Paco Peña Flamenco Dance Company in Flamencura Photo Jeremy Toth

Paco Peña Flamenco Dance Company in
Photo Jeremy Toth

Sadler’s Wells, London
June 26, 2015

Stuart Sweeney

Since moving to London in the late 1960s, the city has been the base for Paco Peña’s wide range of performances. Now 73, his new show shows his great talents as guitarist and producer remain undiminished.

Flamencura employs the simplest stage layout with only the skill of the performers to enthral us, aided by atmospheric lighting.  The ten sections of the evening present a range of flamenco experiences with the three elements, guitar, singing and dance all to the fore.

One reason for the show’s success is the variety of styles offered by the three dancers, each excelling in different aspects.  Charo Espino makes an immediate impression with her serpentine hands and arms carving supple shapes in the air.  For solos, her supple back enables her to create statuesque poses between the flurries of movement.  The theme of the show is duende which, we are told, flamenco artists are loathe to talk about, but the darkness of love is a key ingredient. However, Espino enjoys dancing so much there is a compelling gaiety about much of her performance. At one stage she even jokes with us emphasising the sensual aspect of the form, stroking her fine bottom.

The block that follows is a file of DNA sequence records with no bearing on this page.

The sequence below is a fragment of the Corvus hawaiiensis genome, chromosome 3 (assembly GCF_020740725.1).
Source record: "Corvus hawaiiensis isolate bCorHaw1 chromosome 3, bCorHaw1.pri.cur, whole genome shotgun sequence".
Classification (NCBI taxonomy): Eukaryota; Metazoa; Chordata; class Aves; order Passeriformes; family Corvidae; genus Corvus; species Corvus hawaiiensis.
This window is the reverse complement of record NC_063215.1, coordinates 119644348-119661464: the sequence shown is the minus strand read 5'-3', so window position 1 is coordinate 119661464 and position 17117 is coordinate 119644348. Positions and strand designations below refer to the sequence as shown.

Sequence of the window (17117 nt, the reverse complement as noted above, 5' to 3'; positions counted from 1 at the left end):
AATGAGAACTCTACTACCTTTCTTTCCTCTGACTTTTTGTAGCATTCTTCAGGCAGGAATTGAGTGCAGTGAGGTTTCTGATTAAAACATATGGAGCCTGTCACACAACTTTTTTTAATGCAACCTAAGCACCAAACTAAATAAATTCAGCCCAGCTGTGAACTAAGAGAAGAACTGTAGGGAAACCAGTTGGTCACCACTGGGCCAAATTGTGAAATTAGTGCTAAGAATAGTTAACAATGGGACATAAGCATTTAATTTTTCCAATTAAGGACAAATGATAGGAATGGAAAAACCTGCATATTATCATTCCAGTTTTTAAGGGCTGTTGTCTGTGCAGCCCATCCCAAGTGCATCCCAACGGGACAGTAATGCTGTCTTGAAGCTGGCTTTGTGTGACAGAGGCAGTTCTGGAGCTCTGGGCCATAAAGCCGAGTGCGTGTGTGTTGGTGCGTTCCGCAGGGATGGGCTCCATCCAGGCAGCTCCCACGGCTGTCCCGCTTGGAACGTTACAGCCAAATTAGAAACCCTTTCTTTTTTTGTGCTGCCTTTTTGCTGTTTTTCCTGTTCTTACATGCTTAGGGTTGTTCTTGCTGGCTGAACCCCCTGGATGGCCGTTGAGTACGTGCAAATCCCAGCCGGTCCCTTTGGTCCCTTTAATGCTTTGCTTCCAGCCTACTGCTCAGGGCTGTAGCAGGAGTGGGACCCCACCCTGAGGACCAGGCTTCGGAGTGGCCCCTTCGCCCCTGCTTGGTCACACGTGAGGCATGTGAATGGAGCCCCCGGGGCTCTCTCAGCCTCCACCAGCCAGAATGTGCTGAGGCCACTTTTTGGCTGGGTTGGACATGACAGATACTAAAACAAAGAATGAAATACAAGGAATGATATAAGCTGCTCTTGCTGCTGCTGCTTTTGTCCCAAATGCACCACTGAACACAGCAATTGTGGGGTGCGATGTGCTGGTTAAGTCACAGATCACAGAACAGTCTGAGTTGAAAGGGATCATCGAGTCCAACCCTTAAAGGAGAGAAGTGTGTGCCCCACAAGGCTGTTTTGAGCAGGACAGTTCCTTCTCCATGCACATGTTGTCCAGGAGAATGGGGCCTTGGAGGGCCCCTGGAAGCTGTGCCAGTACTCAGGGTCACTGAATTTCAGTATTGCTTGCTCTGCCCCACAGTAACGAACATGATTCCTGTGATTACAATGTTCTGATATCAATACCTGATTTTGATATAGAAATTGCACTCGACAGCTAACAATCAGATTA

Carmen ‘La Telegona’ is at her best in the solo dances where her machine gun rapid footwork is remarkable. Her expressive interpretations of the angry and desperate love songs are marked by her rapid turns and twists. In a second half scarf dance she sometimes creating shapes like a bird’s wings, sometimes like a flock of starlings.

Angel Muñoz has danced with Paco Peña for many years. Sixteen years ago I wrote: “He’s blazingly fast, precise, expressive and his spins would put an ice-skater to shame.” His final solo here showed that he has lost none of his glorious skills, with his head still and his body centred throughout the most complex footwork.

Jose Angel Carmona’s voice is less harsh then many flamenco singers but retains the essential expressive quality. Immaculada Rivera’s voice can transform from sweet to a rasp and booms out to reveal love’s dark corners. As a curtain encore she also gets to dance for us, showing that flamenco is not just for the young and svelte. Vimala Rowe is a soul and jazz singer and Peña writes in the programme that he wanted to establish a link between the two styles as she sang solo and in duet. She has a lovely voice, but her alternative rhythmic schema didn’t work entirely with the flamenco.

Providing the spine of the Flamencura is Paco Peña with his fine guitar playing. Even in the slow tunes he provides elaborate ornamentation demanding the fleetest finger work and his ability to play with rhythm is undiminished. Director, Jude Kelly, has worked with Peña before, but previously the sets and lighting sometimes diminished the traditional virtues of the artists. In Flamencura she has adopted a ‘less is more’ philosophy that works a treat. The audience awarded the performers a well-deserved standing ovation.